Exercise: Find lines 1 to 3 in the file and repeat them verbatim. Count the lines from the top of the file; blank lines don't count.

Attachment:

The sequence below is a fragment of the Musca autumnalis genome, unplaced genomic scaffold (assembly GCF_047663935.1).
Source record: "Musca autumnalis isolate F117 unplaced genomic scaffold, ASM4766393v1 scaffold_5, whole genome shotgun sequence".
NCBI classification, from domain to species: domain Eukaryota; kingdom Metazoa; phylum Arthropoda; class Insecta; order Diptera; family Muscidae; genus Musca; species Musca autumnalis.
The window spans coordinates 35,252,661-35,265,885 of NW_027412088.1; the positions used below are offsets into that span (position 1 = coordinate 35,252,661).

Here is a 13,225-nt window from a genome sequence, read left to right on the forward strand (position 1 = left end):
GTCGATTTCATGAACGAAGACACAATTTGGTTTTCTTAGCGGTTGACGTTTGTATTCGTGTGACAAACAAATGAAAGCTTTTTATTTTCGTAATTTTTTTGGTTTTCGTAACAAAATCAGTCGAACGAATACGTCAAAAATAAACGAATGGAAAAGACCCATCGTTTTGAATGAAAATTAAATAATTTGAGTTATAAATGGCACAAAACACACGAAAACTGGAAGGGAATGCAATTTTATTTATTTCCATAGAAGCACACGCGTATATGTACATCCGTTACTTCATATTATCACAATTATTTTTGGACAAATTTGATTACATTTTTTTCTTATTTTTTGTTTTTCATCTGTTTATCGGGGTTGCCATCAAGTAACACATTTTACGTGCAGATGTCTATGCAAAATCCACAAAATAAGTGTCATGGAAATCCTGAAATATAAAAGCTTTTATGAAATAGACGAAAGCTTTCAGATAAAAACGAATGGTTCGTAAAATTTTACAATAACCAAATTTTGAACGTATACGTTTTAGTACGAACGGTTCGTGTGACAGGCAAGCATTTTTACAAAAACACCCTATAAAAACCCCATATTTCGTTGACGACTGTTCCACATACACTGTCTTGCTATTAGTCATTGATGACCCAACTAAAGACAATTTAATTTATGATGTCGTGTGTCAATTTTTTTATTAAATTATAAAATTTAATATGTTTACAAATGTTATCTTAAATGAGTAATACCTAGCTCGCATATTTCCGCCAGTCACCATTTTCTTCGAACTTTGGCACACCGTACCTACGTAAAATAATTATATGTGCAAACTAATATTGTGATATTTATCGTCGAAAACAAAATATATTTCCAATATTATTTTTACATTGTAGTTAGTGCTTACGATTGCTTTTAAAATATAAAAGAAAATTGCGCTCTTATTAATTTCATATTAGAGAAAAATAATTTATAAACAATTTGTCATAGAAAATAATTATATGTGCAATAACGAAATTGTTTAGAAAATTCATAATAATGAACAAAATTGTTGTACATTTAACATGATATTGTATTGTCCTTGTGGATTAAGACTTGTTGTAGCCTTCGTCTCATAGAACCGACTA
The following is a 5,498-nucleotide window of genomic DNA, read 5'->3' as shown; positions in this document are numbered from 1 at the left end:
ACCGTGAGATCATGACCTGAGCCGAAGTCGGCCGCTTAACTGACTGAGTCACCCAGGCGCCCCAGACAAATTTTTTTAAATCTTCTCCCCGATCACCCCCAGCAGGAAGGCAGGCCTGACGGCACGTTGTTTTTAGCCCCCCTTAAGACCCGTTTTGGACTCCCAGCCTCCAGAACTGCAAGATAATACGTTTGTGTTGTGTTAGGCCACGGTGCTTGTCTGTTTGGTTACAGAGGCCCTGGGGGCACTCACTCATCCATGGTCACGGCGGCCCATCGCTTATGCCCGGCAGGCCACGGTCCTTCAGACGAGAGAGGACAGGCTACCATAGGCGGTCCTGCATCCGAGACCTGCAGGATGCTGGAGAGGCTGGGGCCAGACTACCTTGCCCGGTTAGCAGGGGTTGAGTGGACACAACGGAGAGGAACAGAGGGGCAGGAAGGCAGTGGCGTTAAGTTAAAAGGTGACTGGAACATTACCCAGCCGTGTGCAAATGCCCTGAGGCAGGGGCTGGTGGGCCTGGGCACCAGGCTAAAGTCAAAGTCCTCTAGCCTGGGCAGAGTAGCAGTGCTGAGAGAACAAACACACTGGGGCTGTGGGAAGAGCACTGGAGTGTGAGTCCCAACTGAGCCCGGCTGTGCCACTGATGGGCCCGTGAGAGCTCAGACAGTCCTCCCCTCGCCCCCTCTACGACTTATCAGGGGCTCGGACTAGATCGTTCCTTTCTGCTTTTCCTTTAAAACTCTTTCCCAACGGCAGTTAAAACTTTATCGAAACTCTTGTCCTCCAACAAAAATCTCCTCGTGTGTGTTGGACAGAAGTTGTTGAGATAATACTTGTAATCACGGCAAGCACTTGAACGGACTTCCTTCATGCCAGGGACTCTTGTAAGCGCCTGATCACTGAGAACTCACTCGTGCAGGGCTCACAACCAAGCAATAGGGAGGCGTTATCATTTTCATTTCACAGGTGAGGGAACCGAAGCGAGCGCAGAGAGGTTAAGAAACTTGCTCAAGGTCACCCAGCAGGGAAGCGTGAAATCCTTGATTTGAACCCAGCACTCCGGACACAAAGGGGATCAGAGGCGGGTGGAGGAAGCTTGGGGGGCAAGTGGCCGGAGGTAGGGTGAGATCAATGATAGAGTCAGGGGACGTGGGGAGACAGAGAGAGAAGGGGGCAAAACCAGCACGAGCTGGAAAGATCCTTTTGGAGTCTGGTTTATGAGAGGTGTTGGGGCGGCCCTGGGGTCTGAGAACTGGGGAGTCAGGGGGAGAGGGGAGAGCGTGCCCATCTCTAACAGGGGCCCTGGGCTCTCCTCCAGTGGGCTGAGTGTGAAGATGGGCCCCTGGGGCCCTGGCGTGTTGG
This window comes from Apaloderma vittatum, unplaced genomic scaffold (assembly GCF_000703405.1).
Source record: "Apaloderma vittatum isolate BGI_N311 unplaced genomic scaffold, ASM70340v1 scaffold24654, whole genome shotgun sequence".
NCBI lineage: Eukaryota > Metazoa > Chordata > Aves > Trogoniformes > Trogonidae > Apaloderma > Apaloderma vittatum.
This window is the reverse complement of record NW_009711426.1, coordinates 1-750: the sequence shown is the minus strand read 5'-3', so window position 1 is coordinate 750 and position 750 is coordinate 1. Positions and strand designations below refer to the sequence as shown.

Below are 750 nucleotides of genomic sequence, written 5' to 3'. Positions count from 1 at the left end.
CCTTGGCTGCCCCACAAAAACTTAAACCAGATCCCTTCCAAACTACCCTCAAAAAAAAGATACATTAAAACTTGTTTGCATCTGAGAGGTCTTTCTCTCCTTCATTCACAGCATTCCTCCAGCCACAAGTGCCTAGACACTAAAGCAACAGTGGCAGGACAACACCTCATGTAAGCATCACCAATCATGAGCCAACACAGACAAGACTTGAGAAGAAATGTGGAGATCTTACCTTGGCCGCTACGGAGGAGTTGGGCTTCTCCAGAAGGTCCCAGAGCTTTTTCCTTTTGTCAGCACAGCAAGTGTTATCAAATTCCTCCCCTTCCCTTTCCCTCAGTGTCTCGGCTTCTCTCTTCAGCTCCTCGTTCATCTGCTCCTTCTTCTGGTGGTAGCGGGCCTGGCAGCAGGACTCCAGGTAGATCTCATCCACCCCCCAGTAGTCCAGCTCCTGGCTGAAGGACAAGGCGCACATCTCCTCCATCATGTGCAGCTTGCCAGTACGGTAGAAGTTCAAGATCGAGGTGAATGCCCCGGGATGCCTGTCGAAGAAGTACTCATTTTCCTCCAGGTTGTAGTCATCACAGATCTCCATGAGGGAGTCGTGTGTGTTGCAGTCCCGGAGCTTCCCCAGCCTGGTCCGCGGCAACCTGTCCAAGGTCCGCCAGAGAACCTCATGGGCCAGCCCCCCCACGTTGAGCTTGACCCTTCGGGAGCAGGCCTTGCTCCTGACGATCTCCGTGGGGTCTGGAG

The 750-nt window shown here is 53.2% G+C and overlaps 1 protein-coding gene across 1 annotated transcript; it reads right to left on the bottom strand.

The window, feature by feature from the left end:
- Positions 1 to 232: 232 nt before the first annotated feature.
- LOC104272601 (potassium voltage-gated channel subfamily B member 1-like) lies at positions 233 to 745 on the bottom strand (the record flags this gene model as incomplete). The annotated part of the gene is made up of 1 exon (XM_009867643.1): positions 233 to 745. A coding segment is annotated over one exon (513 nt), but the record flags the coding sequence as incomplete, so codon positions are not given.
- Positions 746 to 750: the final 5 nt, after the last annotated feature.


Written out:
The sequence below is a fragment of the Musca autumnalis genome, unplaced genomic scaffold (assembly GCF_047663935.1).
Source record: "Musca autumnalis isolate F117 unplaced genomic scaffold, ASM4766393v1 scaffold_5, whole genome shotgun sequence".
NCBI classification, from domain to species: domain Eukaryota; kingdom Metazoa; phylum Arthropoda; class Insecta; order Diptera; family Muscidae; genus Musca; species Musca autumnalis.